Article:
At this point in the conversation I so eagerly wanted her to recite every detail down to the type of carvings in each bridge she crossed over. The more I tried to pry the swatches of the flowers and shapes of the architecture out into the air, the more my mom spoke about the feeling of struggle with a language barrier and the sensation of living 57 years of a completely separate life than one of your own sister, let alone twin. What was interesting to me, though, was that throughout most of this conversation my mother wasn’t speaking about herself – she was speaking about her sister. (Interesting, but not surprising – if you don’t know her, my mom is one of the most selfless people you will ever meet.) She talked about how much joy she felt knowing that Dagmar’s wish was fulfilled and that she not only found my mom after a lifetime of searching, but the unthinkable happened and they were able to meet. She spoke of how outlandish, yet incredibly easy it was to care so much about a person she had just met.
My mom only spent one full day alone with her sister, but she was grinning from ear to ear as she spoke of that day (maybe with a few salty tears rolling down her cheek every now and then…). She told me how beautiful it was to just be in Dagmar’s presence and feel comfortable with this woman she had never once met before; how blissful it was to be walking down the cobblestoned streets of Prague hand-in-hand with this identical being she now knew as her sister. They didn’t speak about the past, because there is nothing they could have fixed – nothing they could have changed to make this moment any different. Hearing my mom say this to me spoke volumes to the amount of growth that had happened within her heart. Her ability to let go of the unanswered questions and embrace the ‘now’ is something that I think allowed her to essentially find peace with the entire situation.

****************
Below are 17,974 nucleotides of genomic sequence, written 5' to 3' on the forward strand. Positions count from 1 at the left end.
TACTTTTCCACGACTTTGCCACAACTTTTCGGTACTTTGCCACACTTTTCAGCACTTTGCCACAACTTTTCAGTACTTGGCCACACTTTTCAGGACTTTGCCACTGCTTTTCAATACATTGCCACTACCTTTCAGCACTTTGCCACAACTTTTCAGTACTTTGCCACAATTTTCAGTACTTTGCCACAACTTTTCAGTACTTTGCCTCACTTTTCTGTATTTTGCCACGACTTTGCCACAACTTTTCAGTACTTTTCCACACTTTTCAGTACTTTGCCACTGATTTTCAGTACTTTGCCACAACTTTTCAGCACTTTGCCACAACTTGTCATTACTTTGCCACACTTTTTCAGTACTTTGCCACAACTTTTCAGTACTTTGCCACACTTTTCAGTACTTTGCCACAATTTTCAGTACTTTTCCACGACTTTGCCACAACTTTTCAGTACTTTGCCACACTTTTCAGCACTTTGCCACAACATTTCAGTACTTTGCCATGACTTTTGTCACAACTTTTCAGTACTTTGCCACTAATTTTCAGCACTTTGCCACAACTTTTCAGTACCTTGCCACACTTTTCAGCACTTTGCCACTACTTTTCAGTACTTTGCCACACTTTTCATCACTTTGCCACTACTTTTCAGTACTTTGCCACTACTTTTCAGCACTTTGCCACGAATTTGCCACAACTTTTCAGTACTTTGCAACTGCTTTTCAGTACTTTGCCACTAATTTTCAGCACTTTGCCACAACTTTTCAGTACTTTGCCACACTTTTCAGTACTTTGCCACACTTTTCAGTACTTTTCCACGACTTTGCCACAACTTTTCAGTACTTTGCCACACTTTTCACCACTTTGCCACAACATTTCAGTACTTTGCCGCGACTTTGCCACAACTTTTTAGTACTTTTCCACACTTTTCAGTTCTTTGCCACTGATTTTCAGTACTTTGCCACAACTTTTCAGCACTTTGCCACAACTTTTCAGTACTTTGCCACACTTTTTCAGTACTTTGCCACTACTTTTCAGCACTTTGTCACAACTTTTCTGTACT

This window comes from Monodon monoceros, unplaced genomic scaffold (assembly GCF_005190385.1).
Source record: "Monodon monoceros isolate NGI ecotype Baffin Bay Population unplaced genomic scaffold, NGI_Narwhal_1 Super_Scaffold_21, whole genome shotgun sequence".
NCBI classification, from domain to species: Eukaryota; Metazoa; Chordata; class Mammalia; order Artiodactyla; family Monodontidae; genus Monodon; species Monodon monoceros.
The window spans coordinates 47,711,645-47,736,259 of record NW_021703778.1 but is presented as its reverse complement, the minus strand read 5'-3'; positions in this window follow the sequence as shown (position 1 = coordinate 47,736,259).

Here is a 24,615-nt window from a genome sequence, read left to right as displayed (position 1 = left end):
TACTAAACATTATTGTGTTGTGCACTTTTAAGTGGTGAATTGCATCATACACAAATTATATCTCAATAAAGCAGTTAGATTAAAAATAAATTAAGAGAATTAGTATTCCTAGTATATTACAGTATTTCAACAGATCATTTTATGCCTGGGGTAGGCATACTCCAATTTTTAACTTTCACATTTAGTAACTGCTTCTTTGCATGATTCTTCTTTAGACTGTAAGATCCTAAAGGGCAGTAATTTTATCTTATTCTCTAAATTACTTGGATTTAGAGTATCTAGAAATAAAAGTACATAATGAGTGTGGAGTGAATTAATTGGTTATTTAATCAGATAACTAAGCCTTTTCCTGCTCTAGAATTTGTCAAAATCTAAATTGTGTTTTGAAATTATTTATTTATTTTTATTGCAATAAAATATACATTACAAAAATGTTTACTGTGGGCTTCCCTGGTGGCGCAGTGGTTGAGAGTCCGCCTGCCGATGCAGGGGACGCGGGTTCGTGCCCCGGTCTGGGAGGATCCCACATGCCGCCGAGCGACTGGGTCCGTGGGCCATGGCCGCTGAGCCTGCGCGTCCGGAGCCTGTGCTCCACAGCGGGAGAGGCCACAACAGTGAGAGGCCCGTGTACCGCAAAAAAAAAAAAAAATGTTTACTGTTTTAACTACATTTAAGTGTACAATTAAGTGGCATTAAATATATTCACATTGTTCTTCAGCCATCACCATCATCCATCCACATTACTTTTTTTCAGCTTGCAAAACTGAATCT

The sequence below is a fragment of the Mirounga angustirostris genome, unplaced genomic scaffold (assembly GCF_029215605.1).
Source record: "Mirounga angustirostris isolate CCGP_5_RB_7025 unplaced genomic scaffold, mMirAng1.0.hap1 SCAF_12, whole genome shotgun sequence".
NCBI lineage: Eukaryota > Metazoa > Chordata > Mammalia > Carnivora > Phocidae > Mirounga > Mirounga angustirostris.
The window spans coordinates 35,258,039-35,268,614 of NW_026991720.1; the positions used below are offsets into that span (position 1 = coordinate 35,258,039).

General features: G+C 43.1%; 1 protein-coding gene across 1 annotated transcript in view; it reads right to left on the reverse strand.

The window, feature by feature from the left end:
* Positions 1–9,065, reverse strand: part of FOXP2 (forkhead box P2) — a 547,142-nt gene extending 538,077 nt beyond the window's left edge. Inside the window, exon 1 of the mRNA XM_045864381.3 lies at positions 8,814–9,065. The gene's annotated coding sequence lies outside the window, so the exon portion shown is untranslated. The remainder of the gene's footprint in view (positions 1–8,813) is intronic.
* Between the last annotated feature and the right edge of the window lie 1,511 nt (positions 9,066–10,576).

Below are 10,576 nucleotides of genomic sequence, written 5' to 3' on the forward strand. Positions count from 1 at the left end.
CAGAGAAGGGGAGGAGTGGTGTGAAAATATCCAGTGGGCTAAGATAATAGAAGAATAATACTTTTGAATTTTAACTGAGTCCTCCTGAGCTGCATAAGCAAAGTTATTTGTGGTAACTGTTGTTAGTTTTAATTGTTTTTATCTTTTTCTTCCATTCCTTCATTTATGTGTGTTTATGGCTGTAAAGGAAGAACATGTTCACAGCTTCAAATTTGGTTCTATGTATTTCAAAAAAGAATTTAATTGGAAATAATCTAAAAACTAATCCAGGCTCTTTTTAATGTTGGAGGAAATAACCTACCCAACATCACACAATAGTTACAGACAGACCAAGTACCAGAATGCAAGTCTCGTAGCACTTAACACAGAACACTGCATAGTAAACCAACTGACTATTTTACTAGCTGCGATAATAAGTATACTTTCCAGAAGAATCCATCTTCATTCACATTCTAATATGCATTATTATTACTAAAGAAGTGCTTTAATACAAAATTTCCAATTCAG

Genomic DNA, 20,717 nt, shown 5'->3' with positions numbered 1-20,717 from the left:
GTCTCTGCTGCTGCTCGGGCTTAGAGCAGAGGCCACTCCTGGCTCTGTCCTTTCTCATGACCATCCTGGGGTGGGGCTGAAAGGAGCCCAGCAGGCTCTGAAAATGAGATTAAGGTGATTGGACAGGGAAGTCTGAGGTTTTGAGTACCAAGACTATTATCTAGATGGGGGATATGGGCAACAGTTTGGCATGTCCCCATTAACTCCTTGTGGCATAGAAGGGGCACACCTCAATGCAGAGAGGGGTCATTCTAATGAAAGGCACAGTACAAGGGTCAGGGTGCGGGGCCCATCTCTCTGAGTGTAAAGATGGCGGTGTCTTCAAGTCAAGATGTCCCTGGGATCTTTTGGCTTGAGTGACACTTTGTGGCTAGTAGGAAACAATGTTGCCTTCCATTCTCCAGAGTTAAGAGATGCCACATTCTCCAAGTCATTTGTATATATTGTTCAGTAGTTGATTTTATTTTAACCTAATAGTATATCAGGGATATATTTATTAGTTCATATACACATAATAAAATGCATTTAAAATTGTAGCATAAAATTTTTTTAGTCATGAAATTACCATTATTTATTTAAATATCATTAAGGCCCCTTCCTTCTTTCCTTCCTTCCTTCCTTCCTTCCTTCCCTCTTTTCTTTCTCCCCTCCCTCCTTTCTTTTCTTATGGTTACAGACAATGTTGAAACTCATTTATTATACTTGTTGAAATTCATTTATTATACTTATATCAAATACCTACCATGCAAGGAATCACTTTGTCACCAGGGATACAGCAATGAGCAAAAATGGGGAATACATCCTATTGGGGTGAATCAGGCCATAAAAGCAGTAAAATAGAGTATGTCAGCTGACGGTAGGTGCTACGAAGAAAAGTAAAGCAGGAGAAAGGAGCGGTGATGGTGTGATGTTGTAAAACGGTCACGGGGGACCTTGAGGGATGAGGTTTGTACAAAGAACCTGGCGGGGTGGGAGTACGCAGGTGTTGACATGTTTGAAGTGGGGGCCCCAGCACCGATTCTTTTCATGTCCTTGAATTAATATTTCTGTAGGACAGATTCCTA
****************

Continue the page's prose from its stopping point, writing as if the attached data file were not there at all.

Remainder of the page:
When my mother described saying goodbye to Dagmar at the train station, I almost felt like she was parting with a piece of herself. Chuckling and holding back the waterworks, she told me how she ran into the train before it was about to depart because she wanted to give her sister one last hug hug.
“I never could have imagined how much it is humanly possible to miss someone after spending just four days with her,”
she let out after a long pause. It is obvious my mom yearns for the day she can see her sister again and I can only hope that I will be right by her side the next time around.
If you take anything from this story let it be a reminder to not dwell on the past, to put others’ joy before your own, and to find beauty in the chaos that we call life. If you’re able to do those three things you’ll find yourself radiating a much more positive outlook and periodically reminding yourself that in the end, sometimes the storms you’re fighting through now may expose their own rainbows 57 years down the road…trust me, I’ve seen in happen in the most beautiful way.